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Auto exec admits his company may have to develop a hybrid powertrain in the U.S.

Harald Wester -- CEO of Fiat S.p.A.'s (BIT:F) high-end subsidiaries Alfa Romeo and Maserati -- admits his performance luxury car firm may be forced to make a hybrid powertrain to satisfy U.S. CAFE standard regulations.  But while his peers like Ferrari S.p.A.Porsche Automobil Holdings SE (ETR:PAH3), Bayerische Motoren Werke (BMW) AG (ETR:BMW), and McLaren Automotive are at least feigning genuine enthusiasm about their upcoming hybrid or electric vehicle (EV) sports cars, Mr. Wester didn't candy-coat his opinions: he thinks that EVs are "nonsense".

At the Shanghai Auto Show he said in a keynote:

It looks like something we will have to, but the only reason to do it is to meet regulations. We don't see it as a significant business.

All this discussion about zero emissions is nonsense. Nobody talks about the efficiency of how the battery is charged. It varies strongly from region to region, depending on how the energy is produced, nuclear, coal and so on, but even the best is not ahead of the internal combustion engine.

Diesel and CNG are the more obvious answers if CO2 is the focus. Both are more viable answers than hybrid. If they gave us a CO2 target instead of imposing technology then we would go that way.

If we want a realistic solution to emissions then the regulators need to be more honest in how they calculate emissions. Electric cars are not the answer.

2014 Maserati Ghibli
The 2014 Maserati Ghibli -- not an EV

By his estimates electric vehicles have a plant-to-road lifecycle output of 86g of CO2/km in Europe, 110g/km in the USA, and 191g/km in China.  In other words, he's arguing that EVs are far from zero emissions -- and he's right.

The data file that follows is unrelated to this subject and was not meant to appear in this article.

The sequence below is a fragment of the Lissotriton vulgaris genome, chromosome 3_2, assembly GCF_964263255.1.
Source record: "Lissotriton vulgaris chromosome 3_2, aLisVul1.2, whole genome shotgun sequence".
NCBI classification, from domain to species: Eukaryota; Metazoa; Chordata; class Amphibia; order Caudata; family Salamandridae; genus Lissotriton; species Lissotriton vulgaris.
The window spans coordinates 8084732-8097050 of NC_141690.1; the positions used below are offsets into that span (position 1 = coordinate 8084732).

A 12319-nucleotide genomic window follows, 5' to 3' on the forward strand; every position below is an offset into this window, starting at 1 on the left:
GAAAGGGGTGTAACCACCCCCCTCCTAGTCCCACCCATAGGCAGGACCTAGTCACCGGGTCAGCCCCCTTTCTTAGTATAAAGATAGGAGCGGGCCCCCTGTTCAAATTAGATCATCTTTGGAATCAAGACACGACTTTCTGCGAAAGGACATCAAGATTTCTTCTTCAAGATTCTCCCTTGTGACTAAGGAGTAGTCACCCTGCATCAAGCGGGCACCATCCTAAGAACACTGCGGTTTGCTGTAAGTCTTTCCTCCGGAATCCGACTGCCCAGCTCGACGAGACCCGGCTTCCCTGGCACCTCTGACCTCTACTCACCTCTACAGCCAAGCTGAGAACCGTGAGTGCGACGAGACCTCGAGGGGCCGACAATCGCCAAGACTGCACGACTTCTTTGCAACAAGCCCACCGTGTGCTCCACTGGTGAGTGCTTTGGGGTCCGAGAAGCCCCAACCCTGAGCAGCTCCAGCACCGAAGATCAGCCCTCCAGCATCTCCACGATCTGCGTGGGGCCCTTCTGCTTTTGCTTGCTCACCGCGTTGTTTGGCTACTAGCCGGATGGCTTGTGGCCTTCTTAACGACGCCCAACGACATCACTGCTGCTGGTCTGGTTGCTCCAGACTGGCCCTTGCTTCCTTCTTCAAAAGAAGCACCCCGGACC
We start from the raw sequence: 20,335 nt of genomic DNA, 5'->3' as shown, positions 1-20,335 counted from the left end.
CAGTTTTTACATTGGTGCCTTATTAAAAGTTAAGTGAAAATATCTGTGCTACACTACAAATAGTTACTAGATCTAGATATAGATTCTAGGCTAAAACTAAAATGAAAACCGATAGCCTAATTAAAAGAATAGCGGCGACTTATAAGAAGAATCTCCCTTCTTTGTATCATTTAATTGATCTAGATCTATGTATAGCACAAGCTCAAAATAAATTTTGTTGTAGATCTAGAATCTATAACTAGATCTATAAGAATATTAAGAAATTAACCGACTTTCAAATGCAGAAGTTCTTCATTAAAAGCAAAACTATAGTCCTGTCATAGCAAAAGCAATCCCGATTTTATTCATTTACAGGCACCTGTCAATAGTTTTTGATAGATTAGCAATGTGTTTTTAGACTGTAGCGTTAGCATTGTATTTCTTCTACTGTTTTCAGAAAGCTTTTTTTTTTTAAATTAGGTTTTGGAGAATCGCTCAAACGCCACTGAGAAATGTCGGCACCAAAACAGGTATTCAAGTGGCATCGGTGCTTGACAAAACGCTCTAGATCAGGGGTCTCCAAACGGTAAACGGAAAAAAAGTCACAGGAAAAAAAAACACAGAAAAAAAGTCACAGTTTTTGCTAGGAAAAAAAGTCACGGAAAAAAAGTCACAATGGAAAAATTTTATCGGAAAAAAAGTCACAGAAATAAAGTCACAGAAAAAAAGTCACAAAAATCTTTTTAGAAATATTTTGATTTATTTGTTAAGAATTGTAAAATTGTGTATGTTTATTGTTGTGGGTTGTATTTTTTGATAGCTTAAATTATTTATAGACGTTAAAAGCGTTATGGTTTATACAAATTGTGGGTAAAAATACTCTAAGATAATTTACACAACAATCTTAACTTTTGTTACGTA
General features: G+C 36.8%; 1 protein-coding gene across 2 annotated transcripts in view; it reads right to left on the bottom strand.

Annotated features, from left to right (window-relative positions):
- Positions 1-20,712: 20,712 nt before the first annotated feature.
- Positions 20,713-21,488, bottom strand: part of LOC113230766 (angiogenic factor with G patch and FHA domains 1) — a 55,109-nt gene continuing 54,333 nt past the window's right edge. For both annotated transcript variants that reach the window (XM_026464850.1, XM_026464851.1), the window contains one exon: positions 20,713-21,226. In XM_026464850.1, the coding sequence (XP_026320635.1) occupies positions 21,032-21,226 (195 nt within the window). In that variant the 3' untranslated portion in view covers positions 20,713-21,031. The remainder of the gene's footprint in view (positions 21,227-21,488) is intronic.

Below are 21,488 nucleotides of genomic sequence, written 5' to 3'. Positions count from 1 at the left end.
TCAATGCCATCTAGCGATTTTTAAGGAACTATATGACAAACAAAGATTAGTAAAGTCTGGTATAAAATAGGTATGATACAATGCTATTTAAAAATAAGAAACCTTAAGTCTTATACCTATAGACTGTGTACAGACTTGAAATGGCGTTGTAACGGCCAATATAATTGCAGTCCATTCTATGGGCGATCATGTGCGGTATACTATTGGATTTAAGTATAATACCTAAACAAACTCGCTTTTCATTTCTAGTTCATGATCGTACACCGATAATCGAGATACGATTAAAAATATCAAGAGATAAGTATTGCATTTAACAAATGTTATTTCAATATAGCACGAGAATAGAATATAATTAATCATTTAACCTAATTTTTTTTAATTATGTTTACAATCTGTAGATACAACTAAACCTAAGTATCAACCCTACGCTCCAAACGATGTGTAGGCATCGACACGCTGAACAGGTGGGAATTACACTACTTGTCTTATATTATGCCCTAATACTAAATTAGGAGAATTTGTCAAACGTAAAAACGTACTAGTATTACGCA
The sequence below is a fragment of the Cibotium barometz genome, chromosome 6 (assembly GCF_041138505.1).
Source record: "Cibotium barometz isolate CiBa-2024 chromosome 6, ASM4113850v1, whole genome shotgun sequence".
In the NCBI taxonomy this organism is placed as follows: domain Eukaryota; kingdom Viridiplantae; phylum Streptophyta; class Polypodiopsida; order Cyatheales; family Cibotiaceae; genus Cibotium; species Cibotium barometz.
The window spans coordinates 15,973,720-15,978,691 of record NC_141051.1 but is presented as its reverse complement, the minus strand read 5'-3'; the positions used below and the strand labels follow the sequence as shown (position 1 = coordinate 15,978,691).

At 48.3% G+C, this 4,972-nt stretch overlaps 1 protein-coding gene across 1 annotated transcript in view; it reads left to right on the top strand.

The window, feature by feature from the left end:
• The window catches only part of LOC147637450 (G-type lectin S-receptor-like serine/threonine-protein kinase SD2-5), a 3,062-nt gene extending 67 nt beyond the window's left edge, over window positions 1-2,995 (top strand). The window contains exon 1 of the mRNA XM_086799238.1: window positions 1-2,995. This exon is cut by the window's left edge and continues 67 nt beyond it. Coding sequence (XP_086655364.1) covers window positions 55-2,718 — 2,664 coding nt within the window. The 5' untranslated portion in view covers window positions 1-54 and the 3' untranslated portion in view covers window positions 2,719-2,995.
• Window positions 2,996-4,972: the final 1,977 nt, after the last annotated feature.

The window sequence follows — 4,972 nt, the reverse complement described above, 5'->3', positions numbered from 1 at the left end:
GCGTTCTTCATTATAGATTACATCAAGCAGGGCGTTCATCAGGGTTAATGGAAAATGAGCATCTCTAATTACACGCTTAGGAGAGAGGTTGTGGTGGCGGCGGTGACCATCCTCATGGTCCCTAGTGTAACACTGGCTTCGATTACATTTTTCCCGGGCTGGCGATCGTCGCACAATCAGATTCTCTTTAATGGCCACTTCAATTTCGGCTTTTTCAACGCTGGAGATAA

To be fair, the U.S. Environmental Protection Agency (EPA), the agency tasked with CAFE regulation, does somewhat take this into effect via its mpg-e (electric vehicle mpg) numbers.  That said, the numbers do seem a bit skewed -- EVs are scoring 100 MPGe or more.  To put that in context the 1.4L engine Chevy CRUZE from General Motors Comp. (GM) puts off only about 161 g/km, meaning that it may produce less emissions in regions like China where much of the power comes from "dirty" sources.

Source: Autocar

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By makken on 4/25/2013 6:53:57 PM , Rating: 2
Nobody talks about the efficiency of how the battery is charged. It varies strongly from region to region, depending on how the energy is produced, nuclear, coal and so on, but even the best is not ahead of the internal combustion engine.

What about the efficiency of transporting all that fuel to gas stations around the world?

What about the efficiency of making a detour to a gas station, or idling at stoplights and in traffic?

What about the efficiency of spills and evaporative losses, never mind that VOCs are an O3 precursor.

Don't get me wrong, EVs have problems that definitely need to be solved, but don't pretend that gasoline has a 100% efficiency from when it's produced to when it goes in your tank. Also from a regulatory and control standpoint, EVs make a lot of sense.

Would you rather have millions of sources located in the same areas where people live and work, maintained by... Let's be honest, people who don't know jack about engines, or

A single large point source, located away from population centers, continuously monitored and maintained by a team of well trained specialists with regular inspections?

RE: efficiency
By Spuke on 4/25/2013 7:06:52 PM , Rating: 2
I'd rather have a choice in how I want to live which, supposedly, was the entire reason the US was formed in the first place. Unless that's all BS (which I really think it is but MANY others tell me it isn't).

RE: efficiency
By DT_Reader on 4/26/2013 7:57:52 PM , Rating: 2
I totally agree that it's dependent on how your electricity is generated. Ours is hydro and wind (Pacific NW), so for us it's zero CO2. If he doesn't want to sell us electric cars, that's his business - we'll buy from someone else, then. They can't make them fast enough for this market, and there are several small shops that do conversions. Personally, I want one of those electric DeLoreans.

RE: efficiency
By Jaybus on 4/29/2013 3:49:19 PM , Rating: 2
It's true that BPA's power is currently about 80% hydro. The problem is that this ratio cannot be maintained if there is a lot of additional demand. If everyone drives an EV, then the extra demand has to come from somewhere. We have a similar problem here with TVA. Hydro cannot be expanded because every viable hydro location in the Tennessee Valley is already being used. I suspect that is also the case in the Columbia Valley.

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